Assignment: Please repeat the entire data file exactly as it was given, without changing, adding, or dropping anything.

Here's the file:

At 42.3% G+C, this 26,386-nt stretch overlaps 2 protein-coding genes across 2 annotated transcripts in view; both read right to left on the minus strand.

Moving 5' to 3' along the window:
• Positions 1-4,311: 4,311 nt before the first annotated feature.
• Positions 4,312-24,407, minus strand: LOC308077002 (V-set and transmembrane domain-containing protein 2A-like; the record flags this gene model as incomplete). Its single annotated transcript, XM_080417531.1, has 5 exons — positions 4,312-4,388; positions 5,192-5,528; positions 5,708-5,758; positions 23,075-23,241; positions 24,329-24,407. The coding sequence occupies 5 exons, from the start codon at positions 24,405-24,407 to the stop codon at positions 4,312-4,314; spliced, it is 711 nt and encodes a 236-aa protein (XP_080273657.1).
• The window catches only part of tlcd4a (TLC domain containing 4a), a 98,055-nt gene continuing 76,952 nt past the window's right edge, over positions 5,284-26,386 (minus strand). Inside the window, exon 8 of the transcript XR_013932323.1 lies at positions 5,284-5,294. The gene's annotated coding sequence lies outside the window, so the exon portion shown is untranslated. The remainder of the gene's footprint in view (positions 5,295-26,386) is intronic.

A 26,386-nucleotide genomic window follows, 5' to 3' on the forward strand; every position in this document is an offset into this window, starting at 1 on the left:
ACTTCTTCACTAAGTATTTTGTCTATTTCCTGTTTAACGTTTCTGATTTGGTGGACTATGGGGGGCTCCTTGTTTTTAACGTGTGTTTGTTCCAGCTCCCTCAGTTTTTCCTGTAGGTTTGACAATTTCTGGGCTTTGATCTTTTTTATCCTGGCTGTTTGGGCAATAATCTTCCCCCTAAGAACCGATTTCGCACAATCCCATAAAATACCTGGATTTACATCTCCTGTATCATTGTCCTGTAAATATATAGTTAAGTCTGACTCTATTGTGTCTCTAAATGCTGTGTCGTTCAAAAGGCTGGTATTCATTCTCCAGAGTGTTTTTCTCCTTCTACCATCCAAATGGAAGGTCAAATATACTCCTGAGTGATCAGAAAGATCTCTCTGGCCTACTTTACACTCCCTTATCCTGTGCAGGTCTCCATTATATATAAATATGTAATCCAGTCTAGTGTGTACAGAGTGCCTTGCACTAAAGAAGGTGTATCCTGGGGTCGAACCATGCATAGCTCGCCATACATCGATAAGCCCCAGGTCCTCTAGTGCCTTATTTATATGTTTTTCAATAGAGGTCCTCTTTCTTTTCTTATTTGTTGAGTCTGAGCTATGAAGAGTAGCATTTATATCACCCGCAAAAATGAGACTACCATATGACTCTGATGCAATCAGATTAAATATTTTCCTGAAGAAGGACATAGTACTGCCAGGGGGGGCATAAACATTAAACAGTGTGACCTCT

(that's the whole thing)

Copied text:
At 42.3% G+C, this 26,386-nt stretch overlaps 2 protein-coding genes across 2 annotated transcripts in view; both read right to left on the minus strand.

Moving 5' to 3' along the window:
• Positions 1-4,311: 4,311 nt before the first annotated feature.
• Positions 4,312-24,407, minus strand: LOC308077002 (V-set and transmembrane domain-containing protein 2A-like; the record flags this gene model as incomplete). Its single annotated transcript, XM_080417531.1, has 5 exons — positions 4,312-4,388; positions 5,192-5,528; positions 5,708-5,758; positions 23,075-23,241; positions 24,329-24,407. The coding sequence occupies 5 exons, from the start codon at positions 24,405-24,407 to the stop codon at positions 4,312-4,314; spliced, it is 711 nt and encodes a 236-aa protein (XP_080273657.1).
• The window catches only part of tlcd4a (TLC domain containing 4a), a 98,055-nt gene continuing 76,952 nt past the window's right edge, over positions 5,284-26,386 (minus strand). Inside the window, exon 8 of the transcript XR_013932323.1 lies at positions 5,284-5,294. The gene's annotated coding sequence lies outside the window, so the exon portion shown is untranslated. The remainder of the gene's footprint in view (positions 5,295-26,386) is intronic.

A 26,386-nucleotide genomic window follows, 5' to 3' on the forward strand; every position in this document is an offset into this window, starting at 1 on the left:
ACTTCTTCACTAAGTATTTTGTCTATTTCCTGTTTAACGTTTCTGATTTGGTGGACTATGGGGGGCTCCTTGTTTTTAACGTGTGTTTGTTCCAGCTCCCTCAGTTTTTCCTGTAGGTTTGACAATTTCTGGGCTTTGATCTTTTTTATCCTGGCTGTTTGGGCAATAATCTTCCCCCTAAGAACCGATTTCGCACAATCCCATAAAATACCTGGATTTACATCTCCTGTATCATTGTCCTGTAAATATATAGTTAAGTCTGACTCTATTGTGTCTCTAAATGCTGTGTCGTTCAAAAGGCTGGTATTCATTCTCCAGAGTGTTTTTCTCCTTCTACCATCCAAATGGAAGGTCAAATATACTCCTGAGTGATCAGAAAGATCTCTCTGGCCTACTTTACACTCCCTTATCCTGTGCAGGTCTCCATTATATATAAATATGTAATCCAGTCTAGTGTGTACAGAGTGCCTTGCACTAAAGAAGGTGTATCCTGGGGTCGAACCATGCATAGCTCGCCATACATCGATAAGCCCCAGGTCCTCTAGTGCCTTATTTATATGTTTTTCAATAGAGGTCCTCTTTCTTTTCTTATTTGTTGAGTCTGAGCTATGAAGAGTAGCATTTATATCACCCGCAAAAATGAGACTACCATATGACTCTGATGCAATCAGATTAAATATTTTCCTGAAGAAGGACATAGTACTGCCAGGGGGGGCATAAACATTAAACAGTGTGACCTCT